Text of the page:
8. 8. What is meiosis cell Division  Meiosis is a special type of cell division necessary for sexual reproduction in eukaryotes  Meiosis begins with one diploid cell containing two copies of each chromosome  one from the organism's mother and one from its father  produces four haploid cells containing one copy of each chromosome 8
  9. 9. History of meiosis  Meiosis was discovered and described for the first time in sea urchin eggs in 1876 by the German biologist Oscar Hertwig  It was described again in 1883, at the level of chromosomes, by the Belgian zoologist Edouard Van Beneden in Ascaris worms' eggs  The term meiosis was coined by J.B Farmer and J.B Moore in 1905 9
  10. 10. Where it occurs? ♣ Meiosis occurs in eukaryotic life cycles involving sexual reproduction ♣ It always Occurs in reproductive cells ( meiocyte ) ♣ In lower plant meiosis occurs after fertilization in zygote ♣ In higher plant it occurs before fertilization in the time of gamete creation. 10
  11. 11. Facts about Meiosis  Meiosis is the type of cell division by which germ cells are produced.  Two meiotic divisions --- Meiosis I and Meiosis II  Called Reduction- division  Original cell is diploid (2n)  Four daughter cells produced that are monoploid (1n) 11
  12. 12. Continued Daughter cells contain half the number of chromosomes as the original cell Produces gametes (eggs & sperm) Occurs in the testes in males (Spermatogenesis) Occurs in the ovaries in females (Oogenesis) During meiosis, DNA replicates once, but the nucleus divides twice 12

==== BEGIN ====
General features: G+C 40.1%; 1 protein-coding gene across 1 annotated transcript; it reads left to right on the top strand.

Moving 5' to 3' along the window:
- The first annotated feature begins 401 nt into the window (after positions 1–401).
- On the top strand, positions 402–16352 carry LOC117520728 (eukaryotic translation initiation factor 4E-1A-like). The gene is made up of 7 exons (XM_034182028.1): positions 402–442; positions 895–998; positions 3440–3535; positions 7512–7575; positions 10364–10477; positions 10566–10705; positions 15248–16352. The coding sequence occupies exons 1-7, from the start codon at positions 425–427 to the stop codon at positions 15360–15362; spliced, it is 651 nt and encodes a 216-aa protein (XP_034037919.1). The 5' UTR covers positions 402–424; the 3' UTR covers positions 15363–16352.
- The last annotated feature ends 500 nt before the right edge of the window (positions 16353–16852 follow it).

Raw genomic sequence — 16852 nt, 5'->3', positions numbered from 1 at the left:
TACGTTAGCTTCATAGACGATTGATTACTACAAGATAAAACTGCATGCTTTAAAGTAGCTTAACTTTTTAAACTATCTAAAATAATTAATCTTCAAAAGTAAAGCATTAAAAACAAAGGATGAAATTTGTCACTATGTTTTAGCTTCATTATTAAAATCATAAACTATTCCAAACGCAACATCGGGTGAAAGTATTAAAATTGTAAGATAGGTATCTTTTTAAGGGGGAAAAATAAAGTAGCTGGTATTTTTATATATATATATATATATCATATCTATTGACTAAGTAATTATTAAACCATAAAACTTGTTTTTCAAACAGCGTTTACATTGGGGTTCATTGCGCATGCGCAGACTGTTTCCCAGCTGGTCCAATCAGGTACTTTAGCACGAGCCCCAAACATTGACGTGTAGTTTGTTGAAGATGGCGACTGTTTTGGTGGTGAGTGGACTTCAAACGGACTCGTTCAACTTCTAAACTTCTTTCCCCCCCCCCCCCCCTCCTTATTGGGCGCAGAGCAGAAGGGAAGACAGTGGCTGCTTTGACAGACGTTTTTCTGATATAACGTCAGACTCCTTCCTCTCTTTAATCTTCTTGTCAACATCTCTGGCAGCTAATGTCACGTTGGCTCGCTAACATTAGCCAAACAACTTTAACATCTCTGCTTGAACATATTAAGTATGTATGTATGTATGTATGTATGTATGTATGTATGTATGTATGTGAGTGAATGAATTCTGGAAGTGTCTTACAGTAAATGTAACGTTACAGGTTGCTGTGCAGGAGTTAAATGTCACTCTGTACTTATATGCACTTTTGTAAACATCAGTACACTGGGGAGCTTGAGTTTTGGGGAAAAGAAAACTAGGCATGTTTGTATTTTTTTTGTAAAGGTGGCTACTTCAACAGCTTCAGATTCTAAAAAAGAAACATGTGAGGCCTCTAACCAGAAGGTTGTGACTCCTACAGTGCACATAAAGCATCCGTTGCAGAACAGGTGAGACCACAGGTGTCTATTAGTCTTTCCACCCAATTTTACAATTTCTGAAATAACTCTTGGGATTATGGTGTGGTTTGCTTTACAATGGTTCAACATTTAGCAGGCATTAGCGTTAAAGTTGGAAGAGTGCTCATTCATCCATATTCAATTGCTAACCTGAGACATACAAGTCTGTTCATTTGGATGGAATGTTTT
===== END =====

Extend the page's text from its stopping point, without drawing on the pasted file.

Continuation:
13. 13. Phases of Meiosis I  Meiosis I: the reduction division -- diploid mother cell produces 2 haploid cells. 1. Prophase I i. Leptotene ii. Zygotene iii. Pachytene iv. Diplotene v. Diakinesis 2. Metaphase I 3. Anaphase I 4. Telophase I 13
  14. 14. Prophase I  During prophase I, DNA is exchanged between homologous chromosomes in a process called homologous recombination. This often results in chromosomal crossover.  The paired and replicated chromosomes are called bivalents or tetrads.  The process of pairing the homologous chromosomes is called synopsis.  At this stage, non-sister chromatids may cross-over at points called chiasmata (plural; singular chiasma). 14
  15. 15. Leptotene  The first stage of prophase I is the Leptotene stage  Leptotene also known as Leptonema from Greek words meaning thin threads  During this stage, individual chromosomes begin to condense into long strands within the nucleus  However the two sister chromatids are still so tightly bound that they are indistinguishable from one another 15
  16. 16. Zygotene  The zygotene stage, also known as zygonema, from Greek words meaning "paired threads”  Zygotene, occurs as the chromosomes approximately line up with each other into homologous chromosomes.  The combined homologous chromosomes are said to be bivalent 16